Before the leaves are fully formed on most of the other trees, crabapple blossoms light up the woods all over western Pennsylvania. The crown of stamens and the blunt-toothed leaves are distinctive. These trees were blooming in Schenley Park in late April.
Gray places the genus Malus as a section in the larger genus Pyrus, but most modern botanists treat Malus separately. Gray’s description:
PYRUS [Tourn.] L. Calyx-like receptacle urn-shaped, bearing б sepals. Petals roundish or obovate. Stamens numerous. Styles 2-5. Fruit a large fleshy pome, or smaller and berry-like, the 2-6 cells imbedded in the flesh, papery or cartilaginous, mostly 2-seeded. —Trees or shrubs, with showy flowers in corymbed or umbellike cymes. (The classical name of the Pear-tree.) A large genus, often subdivided, but with sections less strongly or constantly marked than our few species would suggest.
MALUS (Hill) S. F. Gray. (APPLE.) Leaves simple; orifice of concave receptacle open; flesh of large subglobular fruit copious, free from sclerotic cells. Malus [Tourn.] Hill.
Leaves and usually the outer surface of the calyx-lobes glabrate.
Calyx-lobes persistent in fruit.
P. coronaria L. (AMERICAN CRAB.) Tree, somewhat armed, 6-10 m. high; leaves ovate or elliptic, usually rounded or even cordate at the base; those of the sterile shoots somewhat triangular-ovate and lobed, sharply serrate; petals broadly obovate, white or nearly so; pome greenish-yellow, hard and sour, 2-2.6 cm. in diameter, depressed-globose. (Malus Mill.) — Thickets and open woods, N. J. to Ont., Kan., and southw.
The beautiful flowers of this plant vie with wild roses (Rosa spp.) for spectacle, and indeed it is often planted as an ornamental. In the wild, it prefers a semi-shaded hillside; these were growing on a hill above the Allegheny River Boulevard near Verona, where they were blooming in late May. The leaves are more or less maple-shaped. The raspberry-like fruit, alas, is no good for eating.
Gray describes the genus and the species:
RÙBUS [Tourn.] L. BRAMBLE. Calyx 6 (3-7)-parted, without bractlets. Petals 5, deciduous. Stamens numerous. Achenes usually many, collected on a spongy or succulent receptacle, becoming small drupes; styles nearly terminal. — Perennial herbs, or somewhat shrubby plants, with white (rarely reddish) flowers, and usually edible fruit. (The Roman name, kindred with ruber, red.)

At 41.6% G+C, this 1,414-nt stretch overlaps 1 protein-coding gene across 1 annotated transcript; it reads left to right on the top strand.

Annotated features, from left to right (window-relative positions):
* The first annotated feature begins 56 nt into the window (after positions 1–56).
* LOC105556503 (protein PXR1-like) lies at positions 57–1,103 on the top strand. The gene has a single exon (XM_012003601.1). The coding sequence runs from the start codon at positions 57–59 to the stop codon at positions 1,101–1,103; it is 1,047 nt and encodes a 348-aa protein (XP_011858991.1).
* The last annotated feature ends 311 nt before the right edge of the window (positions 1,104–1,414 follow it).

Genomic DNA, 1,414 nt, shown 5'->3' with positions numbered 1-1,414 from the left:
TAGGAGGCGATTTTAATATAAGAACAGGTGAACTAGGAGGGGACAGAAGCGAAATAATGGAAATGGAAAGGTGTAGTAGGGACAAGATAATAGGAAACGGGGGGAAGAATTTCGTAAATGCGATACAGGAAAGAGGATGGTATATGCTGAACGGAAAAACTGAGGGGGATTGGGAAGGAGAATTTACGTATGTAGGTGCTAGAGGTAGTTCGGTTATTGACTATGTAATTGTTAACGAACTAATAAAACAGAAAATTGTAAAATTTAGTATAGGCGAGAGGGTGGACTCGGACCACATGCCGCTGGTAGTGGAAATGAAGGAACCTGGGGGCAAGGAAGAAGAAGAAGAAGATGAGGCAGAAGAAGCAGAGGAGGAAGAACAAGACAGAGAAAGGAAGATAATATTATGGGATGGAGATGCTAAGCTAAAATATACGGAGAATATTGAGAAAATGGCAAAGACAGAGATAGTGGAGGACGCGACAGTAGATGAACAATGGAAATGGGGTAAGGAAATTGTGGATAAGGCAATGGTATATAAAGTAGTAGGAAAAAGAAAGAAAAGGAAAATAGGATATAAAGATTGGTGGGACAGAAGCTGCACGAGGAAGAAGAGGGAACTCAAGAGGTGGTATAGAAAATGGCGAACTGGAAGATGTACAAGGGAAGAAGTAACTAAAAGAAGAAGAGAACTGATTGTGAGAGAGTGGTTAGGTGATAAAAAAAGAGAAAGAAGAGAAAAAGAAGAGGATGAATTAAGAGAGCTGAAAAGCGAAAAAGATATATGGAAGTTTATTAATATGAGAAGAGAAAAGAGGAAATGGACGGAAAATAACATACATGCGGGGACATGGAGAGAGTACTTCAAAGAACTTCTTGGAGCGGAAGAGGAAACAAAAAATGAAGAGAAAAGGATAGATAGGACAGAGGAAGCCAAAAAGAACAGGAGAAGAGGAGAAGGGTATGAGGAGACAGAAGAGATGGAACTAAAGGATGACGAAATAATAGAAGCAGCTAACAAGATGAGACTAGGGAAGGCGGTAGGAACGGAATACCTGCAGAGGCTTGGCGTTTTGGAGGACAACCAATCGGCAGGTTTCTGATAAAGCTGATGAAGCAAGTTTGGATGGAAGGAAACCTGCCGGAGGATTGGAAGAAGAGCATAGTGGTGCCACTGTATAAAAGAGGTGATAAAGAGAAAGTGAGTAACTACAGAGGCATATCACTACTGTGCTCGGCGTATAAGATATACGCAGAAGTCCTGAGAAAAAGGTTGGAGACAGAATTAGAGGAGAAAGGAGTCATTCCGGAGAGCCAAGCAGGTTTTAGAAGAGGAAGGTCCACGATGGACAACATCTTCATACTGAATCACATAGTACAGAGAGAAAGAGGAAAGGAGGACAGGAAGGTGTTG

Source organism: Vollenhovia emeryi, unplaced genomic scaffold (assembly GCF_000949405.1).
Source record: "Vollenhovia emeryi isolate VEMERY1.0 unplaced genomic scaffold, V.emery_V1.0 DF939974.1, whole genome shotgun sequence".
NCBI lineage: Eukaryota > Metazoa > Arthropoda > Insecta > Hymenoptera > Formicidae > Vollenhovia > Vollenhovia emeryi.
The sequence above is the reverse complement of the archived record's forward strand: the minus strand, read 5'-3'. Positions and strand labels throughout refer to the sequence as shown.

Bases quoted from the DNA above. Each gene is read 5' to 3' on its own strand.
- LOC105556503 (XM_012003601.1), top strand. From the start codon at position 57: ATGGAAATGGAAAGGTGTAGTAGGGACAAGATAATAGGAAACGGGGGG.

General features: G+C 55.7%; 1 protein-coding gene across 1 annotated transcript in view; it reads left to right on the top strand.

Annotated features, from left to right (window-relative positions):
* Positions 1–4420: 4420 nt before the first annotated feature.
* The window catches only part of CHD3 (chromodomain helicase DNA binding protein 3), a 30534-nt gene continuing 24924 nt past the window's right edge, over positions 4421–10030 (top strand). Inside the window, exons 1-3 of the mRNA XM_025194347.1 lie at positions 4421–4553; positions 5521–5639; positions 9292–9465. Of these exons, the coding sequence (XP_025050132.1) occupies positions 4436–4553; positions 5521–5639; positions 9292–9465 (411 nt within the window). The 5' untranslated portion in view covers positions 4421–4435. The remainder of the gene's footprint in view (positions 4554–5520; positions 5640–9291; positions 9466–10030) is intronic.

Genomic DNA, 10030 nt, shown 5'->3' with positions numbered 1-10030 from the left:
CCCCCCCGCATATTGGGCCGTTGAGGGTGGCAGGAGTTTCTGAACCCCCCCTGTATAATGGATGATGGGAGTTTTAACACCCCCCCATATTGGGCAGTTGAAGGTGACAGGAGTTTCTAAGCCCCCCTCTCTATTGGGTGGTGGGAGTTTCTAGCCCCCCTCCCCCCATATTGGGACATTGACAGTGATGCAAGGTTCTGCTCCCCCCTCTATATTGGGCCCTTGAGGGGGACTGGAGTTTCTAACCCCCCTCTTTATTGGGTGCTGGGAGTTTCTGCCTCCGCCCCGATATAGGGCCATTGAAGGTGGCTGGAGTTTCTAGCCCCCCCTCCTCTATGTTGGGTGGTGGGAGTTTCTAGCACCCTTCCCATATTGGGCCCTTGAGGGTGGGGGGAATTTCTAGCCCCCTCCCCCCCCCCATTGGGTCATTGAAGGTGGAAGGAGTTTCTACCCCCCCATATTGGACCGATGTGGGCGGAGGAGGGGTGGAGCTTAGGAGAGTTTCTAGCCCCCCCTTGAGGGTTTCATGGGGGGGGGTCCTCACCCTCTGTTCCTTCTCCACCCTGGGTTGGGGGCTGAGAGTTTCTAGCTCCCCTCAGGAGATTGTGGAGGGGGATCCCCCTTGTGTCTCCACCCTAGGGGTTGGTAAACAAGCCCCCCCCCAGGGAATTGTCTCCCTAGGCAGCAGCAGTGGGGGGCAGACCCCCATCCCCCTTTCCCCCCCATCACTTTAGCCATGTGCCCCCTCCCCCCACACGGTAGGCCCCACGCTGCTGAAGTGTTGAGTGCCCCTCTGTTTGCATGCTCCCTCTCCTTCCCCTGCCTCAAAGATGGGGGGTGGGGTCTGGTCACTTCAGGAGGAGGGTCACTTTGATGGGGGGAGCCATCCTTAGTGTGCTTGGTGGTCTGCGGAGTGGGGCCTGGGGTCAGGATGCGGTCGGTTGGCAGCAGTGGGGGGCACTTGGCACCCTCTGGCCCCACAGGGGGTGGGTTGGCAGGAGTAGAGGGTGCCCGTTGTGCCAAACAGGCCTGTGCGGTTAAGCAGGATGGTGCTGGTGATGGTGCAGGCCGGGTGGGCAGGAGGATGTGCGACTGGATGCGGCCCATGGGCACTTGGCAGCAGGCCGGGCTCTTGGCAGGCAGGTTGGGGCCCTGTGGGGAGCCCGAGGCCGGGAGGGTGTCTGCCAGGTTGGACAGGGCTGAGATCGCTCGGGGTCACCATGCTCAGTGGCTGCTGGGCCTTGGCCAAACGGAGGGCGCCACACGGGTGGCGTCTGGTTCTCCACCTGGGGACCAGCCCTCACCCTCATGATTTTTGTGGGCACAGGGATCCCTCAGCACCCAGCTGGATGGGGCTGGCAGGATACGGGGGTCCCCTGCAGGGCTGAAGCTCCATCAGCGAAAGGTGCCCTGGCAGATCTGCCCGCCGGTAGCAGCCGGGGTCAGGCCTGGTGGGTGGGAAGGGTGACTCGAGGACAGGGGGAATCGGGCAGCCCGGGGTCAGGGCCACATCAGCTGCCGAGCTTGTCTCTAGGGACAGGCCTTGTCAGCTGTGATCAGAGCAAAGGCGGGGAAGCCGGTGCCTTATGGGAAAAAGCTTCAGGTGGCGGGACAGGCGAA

ANAPLÓBATUS Focke. Unarmed shrubs; leaves simple, 5-6-lobed or angled; flowers large and showy; fruit large, hemispherical, red. Rubacer Rydb.
R. odoràtus L. (PURPLE FLOWERING R.) Shrubby, 1-1.6 m. high; branches, stalks, and calyx bristly with glandular-clammy hairs; leaves 3-5-lobed, the lobes pointed and minutely toothed, the middle one prolonged; peduncles many-flowered; flowers showy (3-6 cm. broad); calyx-lobes tipped with a long narrow appendage; petals rounded, purple rose-color: fruit scarcely edible. — N. S. to Ga., w. to Mich.
Blackberry canes are full of thorns, but they give us blackberries, so who are we to complain? The flowers that precede the berries are like little white roses,as befits a member of the rose family—but curiously wrinkled and untidy roses, as if they had slept in their petals after a long night of exhausting revelry. These blackberries were blooming in early May by a wooden fence in Scott Township.
Gray describes the genus and the species:
RUBUS [Tourn.] L. BRAMBLE. Calyx 5 (3-7)-parted, without bractlets. Petals 5, deciduous. Stamens numerous. Achenes usually many, collected on a spongy or succulent receptacle, becoming small drupes; styles nearly terminal. Perennial herbs, or somewhat shrubby plants, with white (rarely reddish) flowers, and usually edible fruit. (The Roman name, kindred with ruber, red.)
Also known as Rosa luciae. This is the familiar pink rambling rose of roadsides and banks in the city and suburbs. It often persists around old homesites, but it also seems to appear spontaneously often enough that we can regard it as a naturalized citizen of our flora. This plant was blooming in late May on a hillside in Banksville.
Flowers: Five petals with shallow notches, light pink verging on white at the center, with a generous helping of bright yellow stamens.
Leaves: Dark green, elliptical, very regular, with toothed and pointed leaflets, thorns on the underside at each leaflet junction.
Stems: Arching, up to about six feet (about 2 m) high, or more with support.
All our standard botanical references ignore this plant, which apparently did not escape so frequently in the time of Gray or Britton & Brown.; but the excellent Wildflowers of Western Pennsylvania site has a very good description of the Memorial Rose.
These fine large trees produce an abundance of little white flowers in narrow racemes, followed by tasty black fruit. The crinkly rough bark of mature trees is distinctive. This tree grew at the edge of a field near Zelienople, where it was blooming in late May.
The similar Choke Cherry (Prunus virginiana) also carries its flowers in narrow racemes, but its fruit is red, its bark is smooth, and it rarely grows into more than a medium-sized tree.
The large genus Prunus also includes plums and many other useful fruits. Cherries with flowers and fruit in narrow racemes are placed in the subgenus Padus. Gray describes the genus, the subgenus, and the species: